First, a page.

By preserving the history and integrity of Þingvellir, we uphold our link to the past and contribute to its ongoing narrative in the present and future.
At Thingvellir, we can see the dynamic forces shaping our planet. Here, the Earth’s restless nature is on grand display, with its tectonic intricacies, the majesty of a natural lake, and the cascade of a historic waterfall all nestled within a landscape steeped in geological importance.
Tectonic Marvels of Thingvellir
Thingvellir National Park lies at the heart of the mid-Atlantic ridge, where the Eurasian and North-American tectonic plates are pulling apart, creating a rift valley. This is one of the few places on Earth where we can observe the effects of two major tectonic plates drifting and the resulting fissures and faults such as the renowned Silfra fissure. The movement of these plates is also a significant source of earthquake activity, providing us with tangible evidence of the profound forces at work beneath our feet.
Thingvallavatn: The Natural Lake
Þingvallavatn stands as the largest natural lake in Iceland and is framed by the stunning geological features of Thingvellir. It’s a haven for Arctic char, supported by the pristine waters and the unique ecological environment. The lake is also a product of the park’s volcanic landscape, fed by underwater springs and surrounded by ancient lava fields, which have shaped its shores and depths over millennia.
Oxararfoss and Almannagjá Gorge
Our journey through Thingvellir’s geographical marvels would be incomplete without a visit to Öxarárfoss, a waterfall that flows from the river Öxará through the Almannagjá gorge. This striking feature is a testament to the power of water carving through rock, forming gorges that speak to the park’s geological significance. It’s here, within these gorges, that we’re treated to the incredible sight of water streaming through corridors of stone, etched out by the relentless work of natural elements over countless years.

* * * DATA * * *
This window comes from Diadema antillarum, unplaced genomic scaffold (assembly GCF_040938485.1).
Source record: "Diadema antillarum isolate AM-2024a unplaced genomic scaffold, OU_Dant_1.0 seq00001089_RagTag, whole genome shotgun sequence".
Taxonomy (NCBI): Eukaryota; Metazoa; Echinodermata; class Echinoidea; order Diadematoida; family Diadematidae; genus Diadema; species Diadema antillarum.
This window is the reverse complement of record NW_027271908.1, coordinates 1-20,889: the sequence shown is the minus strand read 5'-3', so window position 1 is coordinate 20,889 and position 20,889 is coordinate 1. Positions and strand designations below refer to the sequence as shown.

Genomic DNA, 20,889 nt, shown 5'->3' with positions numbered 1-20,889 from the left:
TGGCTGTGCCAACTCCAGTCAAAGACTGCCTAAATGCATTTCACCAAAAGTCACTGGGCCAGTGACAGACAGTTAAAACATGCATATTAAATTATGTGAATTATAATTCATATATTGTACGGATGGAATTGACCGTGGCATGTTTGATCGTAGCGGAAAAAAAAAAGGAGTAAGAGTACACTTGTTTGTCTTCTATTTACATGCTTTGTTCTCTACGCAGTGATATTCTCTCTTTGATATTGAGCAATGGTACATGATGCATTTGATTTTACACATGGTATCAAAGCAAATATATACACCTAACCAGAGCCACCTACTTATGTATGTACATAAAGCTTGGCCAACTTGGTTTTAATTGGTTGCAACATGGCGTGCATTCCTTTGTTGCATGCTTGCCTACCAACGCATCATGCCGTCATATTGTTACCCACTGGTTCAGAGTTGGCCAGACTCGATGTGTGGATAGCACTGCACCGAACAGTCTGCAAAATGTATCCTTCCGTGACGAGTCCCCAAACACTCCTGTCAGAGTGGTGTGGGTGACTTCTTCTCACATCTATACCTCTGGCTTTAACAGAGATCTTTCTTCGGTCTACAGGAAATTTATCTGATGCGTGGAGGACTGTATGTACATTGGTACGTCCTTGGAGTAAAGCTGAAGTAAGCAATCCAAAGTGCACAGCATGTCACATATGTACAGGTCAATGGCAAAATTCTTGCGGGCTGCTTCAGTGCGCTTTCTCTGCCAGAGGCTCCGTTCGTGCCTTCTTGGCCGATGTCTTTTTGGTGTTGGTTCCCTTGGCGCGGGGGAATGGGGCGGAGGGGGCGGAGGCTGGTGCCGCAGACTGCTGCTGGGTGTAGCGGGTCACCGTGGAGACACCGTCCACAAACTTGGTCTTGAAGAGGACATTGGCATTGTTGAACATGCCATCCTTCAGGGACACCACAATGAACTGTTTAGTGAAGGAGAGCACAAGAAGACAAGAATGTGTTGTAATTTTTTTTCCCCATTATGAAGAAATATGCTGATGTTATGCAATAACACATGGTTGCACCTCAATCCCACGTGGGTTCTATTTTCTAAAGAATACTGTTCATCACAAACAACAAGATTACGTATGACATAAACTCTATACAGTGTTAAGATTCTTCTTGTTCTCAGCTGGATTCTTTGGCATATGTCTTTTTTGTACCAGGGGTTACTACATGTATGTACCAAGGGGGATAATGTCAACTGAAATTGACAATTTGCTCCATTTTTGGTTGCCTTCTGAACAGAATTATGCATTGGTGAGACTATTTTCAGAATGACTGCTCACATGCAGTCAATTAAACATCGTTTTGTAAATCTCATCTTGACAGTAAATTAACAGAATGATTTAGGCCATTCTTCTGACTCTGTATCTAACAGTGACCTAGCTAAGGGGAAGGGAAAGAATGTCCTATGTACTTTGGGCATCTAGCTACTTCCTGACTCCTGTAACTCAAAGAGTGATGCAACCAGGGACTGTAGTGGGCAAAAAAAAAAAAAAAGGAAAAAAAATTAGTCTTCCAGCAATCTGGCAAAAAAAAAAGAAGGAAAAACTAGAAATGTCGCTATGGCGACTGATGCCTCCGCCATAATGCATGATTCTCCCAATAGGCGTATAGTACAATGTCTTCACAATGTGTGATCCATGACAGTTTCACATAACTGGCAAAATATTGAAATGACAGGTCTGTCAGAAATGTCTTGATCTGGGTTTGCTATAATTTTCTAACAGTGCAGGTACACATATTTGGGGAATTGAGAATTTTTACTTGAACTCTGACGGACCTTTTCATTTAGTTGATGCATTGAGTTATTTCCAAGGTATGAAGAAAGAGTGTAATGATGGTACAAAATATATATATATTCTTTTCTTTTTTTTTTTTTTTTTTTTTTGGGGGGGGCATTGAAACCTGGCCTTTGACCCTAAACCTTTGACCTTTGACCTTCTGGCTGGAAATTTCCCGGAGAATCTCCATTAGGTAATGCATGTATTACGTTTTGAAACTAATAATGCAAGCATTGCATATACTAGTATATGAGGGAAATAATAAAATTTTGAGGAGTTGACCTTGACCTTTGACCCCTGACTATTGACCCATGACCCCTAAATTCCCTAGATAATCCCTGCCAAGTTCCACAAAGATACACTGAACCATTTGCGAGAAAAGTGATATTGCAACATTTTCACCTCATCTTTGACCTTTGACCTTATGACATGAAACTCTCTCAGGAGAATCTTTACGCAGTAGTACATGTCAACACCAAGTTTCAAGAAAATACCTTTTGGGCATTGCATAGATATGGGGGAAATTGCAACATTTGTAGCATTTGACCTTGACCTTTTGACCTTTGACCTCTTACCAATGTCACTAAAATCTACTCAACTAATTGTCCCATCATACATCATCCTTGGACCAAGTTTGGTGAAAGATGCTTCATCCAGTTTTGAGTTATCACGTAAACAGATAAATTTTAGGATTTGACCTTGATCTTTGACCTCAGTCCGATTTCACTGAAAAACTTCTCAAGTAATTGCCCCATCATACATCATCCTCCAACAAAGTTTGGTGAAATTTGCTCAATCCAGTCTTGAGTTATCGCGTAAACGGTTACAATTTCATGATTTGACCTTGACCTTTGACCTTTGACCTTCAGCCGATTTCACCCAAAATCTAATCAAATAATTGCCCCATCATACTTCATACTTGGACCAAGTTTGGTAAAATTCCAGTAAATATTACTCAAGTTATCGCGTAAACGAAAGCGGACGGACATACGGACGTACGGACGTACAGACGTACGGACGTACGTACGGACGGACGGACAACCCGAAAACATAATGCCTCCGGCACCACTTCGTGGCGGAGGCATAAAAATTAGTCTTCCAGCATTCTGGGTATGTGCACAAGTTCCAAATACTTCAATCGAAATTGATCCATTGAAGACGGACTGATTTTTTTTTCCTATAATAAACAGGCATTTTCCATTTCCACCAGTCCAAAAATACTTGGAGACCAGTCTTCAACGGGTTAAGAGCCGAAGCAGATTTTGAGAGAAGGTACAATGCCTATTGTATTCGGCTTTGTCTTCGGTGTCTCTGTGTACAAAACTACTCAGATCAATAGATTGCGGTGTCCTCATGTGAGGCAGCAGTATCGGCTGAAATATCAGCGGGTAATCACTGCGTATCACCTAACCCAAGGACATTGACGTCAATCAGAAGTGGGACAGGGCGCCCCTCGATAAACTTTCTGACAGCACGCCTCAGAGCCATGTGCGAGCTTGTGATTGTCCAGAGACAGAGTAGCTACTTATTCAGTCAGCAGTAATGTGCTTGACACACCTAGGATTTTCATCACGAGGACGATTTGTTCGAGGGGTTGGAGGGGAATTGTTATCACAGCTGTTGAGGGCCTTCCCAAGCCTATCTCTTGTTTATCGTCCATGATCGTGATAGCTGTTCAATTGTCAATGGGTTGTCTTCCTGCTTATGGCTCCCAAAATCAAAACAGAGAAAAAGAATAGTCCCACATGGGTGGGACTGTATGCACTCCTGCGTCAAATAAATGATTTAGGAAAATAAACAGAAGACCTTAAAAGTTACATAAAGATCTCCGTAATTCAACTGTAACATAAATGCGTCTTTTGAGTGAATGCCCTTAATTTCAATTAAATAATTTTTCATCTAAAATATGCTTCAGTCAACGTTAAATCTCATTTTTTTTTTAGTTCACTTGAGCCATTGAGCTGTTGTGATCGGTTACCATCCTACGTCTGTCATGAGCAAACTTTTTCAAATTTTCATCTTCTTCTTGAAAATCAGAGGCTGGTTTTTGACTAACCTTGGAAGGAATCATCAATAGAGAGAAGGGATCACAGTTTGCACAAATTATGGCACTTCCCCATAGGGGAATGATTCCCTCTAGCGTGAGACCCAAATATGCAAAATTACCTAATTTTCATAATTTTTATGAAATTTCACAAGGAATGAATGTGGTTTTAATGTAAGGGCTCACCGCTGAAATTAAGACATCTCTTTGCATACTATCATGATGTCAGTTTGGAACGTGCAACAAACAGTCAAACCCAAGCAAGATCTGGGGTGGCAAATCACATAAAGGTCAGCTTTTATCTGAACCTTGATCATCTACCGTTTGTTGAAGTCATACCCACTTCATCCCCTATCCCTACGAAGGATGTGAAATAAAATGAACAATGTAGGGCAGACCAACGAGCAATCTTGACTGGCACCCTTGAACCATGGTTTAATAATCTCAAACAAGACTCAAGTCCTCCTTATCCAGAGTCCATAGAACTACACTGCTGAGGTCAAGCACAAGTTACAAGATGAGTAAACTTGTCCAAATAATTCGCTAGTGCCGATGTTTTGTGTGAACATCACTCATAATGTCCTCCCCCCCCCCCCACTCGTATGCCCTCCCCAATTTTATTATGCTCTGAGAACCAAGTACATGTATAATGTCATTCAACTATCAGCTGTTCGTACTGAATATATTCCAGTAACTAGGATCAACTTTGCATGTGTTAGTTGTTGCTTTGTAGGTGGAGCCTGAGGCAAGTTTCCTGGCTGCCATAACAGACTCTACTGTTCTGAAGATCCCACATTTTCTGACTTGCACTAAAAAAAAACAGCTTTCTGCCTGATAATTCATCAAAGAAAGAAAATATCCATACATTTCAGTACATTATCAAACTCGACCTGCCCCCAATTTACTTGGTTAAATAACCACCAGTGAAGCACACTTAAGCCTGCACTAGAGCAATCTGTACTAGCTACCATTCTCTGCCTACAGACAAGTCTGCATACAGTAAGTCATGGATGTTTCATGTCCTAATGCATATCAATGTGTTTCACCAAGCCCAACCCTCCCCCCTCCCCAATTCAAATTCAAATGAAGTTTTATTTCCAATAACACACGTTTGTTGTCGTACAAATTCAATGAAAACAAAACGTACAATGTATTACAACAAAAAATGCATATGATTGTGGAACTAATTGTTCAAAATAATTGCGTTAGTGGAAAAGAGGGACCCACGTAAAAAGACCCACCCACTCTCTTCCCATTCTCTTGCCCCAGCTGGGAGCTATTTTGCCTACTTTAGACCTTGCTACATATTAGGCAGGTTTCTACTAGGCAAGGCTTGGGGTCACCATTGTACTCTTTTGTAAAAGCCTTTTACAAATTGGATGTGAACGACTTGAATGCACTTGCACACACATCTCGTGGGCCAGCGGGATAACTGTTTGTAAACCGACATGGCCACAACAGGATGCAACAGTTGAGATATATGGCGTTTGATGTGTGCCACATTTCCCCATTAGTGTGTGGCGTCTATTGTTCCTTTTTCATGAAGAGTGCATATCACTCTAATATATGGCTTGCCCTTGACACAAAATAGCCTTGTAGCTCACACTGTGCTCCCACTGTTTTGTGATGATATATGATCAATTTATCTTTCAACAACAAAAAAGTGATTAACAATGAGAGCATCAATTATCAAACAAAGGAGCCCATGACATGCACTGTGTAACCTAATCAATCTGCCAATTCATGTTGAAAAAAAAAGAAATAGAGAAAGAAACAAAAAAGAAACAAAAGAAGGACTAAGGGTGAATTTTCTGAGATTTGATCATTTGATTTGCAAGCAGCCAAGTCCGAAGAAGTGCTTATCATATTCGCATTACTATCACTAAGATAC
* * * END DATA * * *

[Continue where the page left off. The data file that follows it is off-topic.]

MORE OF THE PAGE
Things to do on your visit to Thingvellir
At Thingvellir National Park, we’re proud to offer a range of activities that merge cultural heritage with immersive outdoor experiences. Here, the historic meets the adventurous in a landscape that has been a pivotal part of our nation’s story.
Diving and Snorkeling in Silfra
The Silfra fissure is one of the most renowned dive sites worldwide. We invite both diving and snorkeling enthusiasts to explore this crystal-clear wonderland. Thanks to the fissure’s location between two tectonic plates, diving in Silfra is a unique chance to float between continents. Visibility can exceed 100 meters, making it an unforgettable underwater experience.
Hiking and Fishing at Thingvallavatn
Thingvallavatn is Iceland’s largest natural lake and offers excellent opportunities for both hiking and angling. Our marked trails guide you through diverse landscapes, while the lake itself is home to a thriving brown trout population, providing an excellent fishing experience. Remember to abide by the fishing regulations which we uphold to maintain the lake’s ecological balance.